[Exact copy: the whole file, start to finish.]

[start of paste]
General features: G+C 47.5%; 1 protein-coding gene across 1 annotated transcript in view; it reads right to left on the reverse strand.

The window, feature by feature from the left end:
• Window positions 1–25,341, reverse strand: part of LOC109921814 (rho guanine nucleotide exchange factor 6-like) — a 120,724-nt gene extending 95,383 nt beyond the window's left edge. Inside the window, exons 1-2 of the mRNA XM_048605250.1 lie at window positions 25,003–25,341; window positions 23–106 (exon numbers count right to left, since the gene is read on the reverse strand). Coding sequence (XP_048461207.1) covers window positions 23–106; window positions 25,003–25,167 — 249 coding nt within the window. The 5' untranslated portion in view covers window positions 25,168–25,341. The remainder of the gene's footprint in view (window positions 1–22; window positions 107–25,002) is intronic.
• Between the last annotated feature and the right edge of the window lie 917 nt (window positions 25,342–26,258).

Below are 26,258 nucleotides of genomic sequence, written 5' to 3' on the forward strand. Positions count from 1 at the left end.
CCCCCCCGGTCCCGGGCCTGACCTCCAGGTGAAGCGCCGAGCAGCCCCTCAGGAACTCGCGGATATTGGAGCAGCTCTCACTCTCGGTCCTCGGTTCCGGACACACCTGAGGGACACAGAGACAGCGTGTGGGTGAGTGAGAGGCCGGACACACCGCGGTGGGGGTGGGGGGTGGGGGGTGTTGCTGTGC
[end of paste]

General features: G+C 47.5%; 1 protein-coding gene across 1 annotated transcript in view; it reads right to left on the reverse strand.

The window, feature by feature from the left end:
• Window positions 1–25,341, reverse strand: part of LOC109921814 (rho guanine nucleotide exchange factor 6-like) — a 120,724-nt gene extending 95,383 nt beyond the window's left edge. Inside the window, exons 1-2 of the mRNA XM_048605250.1 lie at window positions 25,003–25,341; window positions 23–106 (exon numbers count right to left, since the gene is read on the reverse strand). Coding sequence (XP_048461207.1) covers window positions 23–106; window positions 25,003–25,167 — 249 coding nt within the window. The 5' untranslated portion in view covers window positions 25,168–25,341. The remainder of the gene's footprint in view (window positions 1–22; window positions 107–25,002) is intronic.
• Between the last annotated feature and the right edge of the window lie 917 nt (window positions 25,342–26,258).

Below are 26,258 nucleotides of genomic sequence, written 5' to 3' on the forward strand. Positions count from 1 at the left end.
CCCCCCCGGTCCCGGGCCTGACCTCCAGGTGAAGCGCCGAGCAGCCCCTCAGGAACTCGCGGATATTGGAGCAGCTCTCACTCTCGGTCCTCGGTTCCGGACACACCTGAGGGACACAGAGACAGCGTGTGGGTGAGTGAGAGGCCGGACACACCGCGGTGGGGGTGGGGGGTGGGGGGTGTTGCTGTGC